Odile

Odile

by Raymond Queneau
     
 

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First published in France in 1937, this brilliant, moving novel is about the devastating psychological effects of war, about falling in love, about politics subverting human relationships, and about life in Paris during the early 1930s amid intellecturals and artists whose activities range from writing for radical magazines to conjuring the ghost of Lenin in

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Overview

First published in France in 1937, this brilliant, moving novel is about the devastating psychological effects of war, about falling in love, about politics subverting human relationships, and about life in Paris during the early 1930s amid intellecturals and artists whose activities range from writing for radical magazines to conjuring the ghost of Lenin in seances. Raymond Queneau (1903-1976) has been one of the most powerful forces in shaping the direction of French fiction in the past fifty years. His other novels includes The Last Days, Pierrot Mon Ami, and Saint Glinglin.

Editorial Reviews

From the Publisher

"A marvelous sendup of the Surrealists of the late 1920s and early 1930s as well as a moving love story....Both a madcap roman a clef... and a parable about the search for spiritual equilibrium and human meaning." --Kirkus

Dalkey Archive Press

"Written in a cool detached style, full of witticisms and puns, this is Queneau at his most accessible."-- PW

Dalkey Archive Press

Albert Camus
Raymond Queneau's books are ambiguous fairylands in which scenes of everyday life are mingled with a melancholy that is ageless. Though they are not without bitterness, their author seems always to set his face against conclusions, and to be moved by a kind of horror of seriousness.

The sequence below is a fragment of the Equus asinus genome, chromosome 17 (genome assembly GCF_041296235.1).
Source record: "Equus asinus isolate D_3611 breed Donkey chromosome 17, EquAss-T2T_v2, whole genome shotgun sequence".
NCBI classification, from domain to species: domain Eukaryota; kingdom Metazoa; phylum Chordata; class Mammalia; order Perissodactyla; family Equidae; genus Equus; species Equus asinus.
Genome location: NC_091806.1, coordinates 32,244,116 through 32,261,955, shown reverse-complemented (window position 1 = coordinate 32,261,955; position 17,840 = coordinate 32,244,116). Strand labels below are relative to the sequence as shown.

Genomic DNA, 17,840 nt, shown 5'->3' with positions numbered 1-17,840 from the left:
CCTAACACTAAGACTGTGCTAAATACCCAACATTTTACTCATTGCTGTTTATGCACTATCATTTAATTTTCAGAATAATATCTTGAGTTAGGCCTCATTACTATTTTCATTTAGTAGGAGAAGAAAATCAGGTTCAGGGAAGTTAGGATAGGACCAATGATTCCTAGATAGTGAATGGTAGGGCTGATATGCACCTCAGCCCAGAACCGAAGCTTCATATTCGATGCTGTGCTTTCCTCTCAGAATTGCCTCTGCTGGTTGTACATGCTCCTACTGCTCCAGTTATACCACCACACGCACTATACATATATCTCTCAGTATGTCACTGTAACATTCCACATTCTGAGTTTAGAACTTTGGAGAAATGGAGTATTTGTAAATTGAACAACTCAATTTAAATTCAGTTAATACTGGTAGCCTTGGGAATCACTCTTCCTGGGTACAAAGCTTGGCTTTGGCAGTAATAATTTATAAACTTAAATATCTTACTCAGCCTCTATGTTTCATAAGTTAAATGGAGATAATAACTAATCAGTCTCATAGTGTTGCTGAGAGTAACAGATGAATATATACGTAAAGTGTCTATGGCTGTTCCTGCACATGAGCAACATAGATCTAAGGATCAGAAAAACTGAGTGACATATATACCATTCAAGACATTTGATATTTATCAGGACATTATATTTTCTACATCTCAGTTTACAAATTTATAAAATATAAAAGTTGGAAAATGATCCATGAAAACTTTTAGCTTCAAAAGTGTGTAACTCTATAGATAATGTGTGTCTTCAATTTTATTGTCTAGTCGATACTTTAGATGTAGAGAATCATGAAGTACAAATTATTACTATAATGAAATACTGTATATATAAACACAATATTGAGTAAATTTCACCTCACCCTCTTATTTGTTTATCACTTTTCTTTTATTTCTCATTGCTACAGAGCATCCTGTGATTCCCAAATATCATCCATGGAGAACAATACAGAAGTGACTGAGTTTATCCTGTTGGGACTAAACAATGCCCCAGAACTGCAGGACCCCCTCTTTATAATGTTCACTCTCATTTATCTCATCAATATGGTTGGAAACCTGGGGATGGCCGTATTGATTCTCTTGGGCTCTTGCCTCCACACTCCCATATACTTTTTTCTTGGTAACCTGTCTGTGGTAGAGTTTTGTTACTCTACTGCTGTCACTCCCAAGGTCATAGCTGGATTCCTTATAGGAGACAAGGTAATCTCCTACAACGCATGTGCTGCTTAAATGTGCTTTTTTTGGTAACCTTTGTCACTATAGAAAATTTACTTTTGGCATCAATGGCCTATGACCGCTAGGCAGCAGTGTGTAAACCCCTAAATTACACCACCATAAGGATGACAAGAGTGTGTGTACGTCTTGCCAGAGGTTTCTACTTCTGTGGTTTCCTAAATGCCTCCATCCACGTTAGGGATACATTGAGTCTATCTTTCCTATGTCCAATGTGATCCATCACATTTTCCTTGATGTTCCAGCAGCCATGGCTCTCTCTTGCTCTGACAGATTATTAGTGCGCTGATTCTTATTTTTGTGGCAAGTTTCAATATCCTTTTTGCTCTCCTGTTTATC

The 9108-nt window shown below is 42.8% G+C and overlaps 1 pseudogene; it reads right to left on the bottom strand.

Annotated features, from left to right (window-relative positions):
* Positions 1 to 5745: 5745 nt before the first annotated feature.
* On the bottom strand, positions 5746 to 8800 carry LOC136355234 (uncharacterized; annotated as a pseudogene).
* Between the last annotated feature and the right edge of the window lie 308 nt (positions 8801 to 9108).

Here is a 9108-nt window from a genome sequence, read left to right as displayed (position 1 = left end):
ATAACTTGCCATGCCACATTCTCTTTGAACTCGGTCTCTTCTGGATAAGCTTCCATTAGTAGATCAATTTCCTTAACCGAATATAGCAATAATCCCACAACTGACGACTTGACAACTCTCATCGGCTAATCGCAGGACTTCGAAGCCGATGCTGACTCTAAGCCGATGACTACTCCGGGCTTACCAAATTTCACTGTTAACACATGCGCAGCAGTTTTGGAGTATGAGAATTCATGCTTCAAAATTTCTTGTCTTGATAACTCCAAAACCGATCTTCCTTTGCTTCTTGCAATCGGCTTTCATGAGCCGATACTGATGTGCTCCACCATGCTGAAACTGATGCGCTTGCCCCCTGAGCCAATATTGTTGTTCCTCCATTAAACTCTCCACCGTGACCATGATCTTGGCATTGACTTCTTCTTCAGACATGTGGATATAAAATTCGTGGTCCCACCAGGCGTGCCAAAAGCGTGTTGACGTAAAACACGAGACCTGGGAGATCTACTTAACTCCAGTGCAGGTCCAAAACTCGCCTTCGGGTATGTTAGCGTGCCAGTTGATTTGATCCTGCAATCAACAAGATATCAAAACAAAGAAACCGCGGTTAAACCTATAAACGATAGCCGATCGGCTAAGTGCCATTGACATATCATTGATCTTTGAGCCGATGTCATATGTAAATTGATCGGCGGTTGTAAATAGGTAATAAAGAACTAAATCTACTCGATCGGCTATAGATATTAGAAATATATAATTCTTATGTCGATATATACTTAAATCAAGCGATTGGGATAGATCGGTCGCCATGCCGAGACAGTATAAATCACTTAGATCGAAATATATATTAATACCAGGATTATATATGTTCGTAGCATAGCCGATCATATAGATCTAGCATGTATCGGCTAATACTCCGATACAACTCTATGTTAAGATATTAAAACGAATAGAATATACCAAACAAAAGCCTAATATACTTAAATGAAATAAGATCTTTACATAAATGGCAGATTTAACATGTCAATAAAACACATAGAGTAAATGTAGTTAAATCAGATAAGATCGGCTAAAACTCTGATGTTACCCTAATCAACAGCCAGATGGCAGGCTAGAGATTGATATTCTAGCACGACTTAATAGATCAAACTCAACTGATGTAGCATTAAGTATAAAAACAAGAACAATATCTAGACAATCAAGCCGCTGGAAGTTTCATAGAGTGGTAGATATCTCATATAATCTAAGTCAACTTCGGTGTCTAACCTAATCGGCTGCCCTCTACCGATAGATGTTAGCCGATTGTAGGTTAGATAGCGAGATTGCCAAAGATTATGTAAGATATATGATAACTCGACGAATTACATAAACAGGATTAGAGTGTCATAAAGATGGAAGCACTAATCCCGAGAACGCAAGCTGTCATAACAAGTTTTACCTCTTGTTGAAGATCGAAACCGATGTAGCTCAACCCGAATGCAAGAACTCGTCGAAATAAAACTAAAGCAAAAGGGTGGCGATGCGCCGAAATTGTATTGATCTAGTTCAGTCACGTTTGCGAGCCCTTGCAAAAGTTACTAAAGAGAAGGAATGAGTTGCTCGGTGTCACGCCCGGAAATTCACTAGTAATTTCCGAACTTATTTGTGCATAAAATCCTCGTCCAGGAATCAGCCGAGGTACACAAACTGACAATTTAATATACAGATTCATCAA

Picayune New Orleans Times
How can anyone not love Queneau?
SmallPress
All in all, Odile is an extraordinary production, a book to be treasured.
Publishers Weekly - Publisher's Weekly
One of the author's early works, this charming, semi-autobiographical novel was written before Queneau developed the highly intellectualized style that became his trademark. Like Queneau, who became involved with the Surrealists in the mid-'20s after military service in North Africa, the narrator, Roland Travy, joins a group headed by a flamboyant individual named Anglares (a disguised portrait of surrealist Andre Breton). Queneau takes deliciously funny stabs at his ``fellow revolutionaries of the unconscious,'' describing their flirtation with communism and, ultimately, Travy's break with the group. In the meantime, Travy marries Odile, a sunny but flakey young woman from a similar bourgeois background, but their relationship is too bizarre even for the Surrealists. Written in a cool detached style, full of witticisms and puns, this is Queneau at his most accessible. (Dec.)

Product Details

ISBN-13:
9781564782090
Publisher:
Dalkey Archive Press
Publication date:
01/28/1999
Series:
French Literature Series
Pages:
119
Sales rank:
836,409
Product dimensions:
5.40(w) x 8.40(h) x 0.40(d)

Meet the Author

Raymond Queneau (1903-1976) is acknowledged as one of the most influential of modern French writers, having helped determine the shape of twentieth-century French literature, especially in his role with the Oulipo, a group of authors that includes Italo Calvino, Georges Perec, and Harry Mathews, among others.

Sanders is Professor of French, Department of Linguistic and International Studies, University of Surrey.

Sanders is Professor of French, Department of Linguistic and International Studies, University of Surrey.

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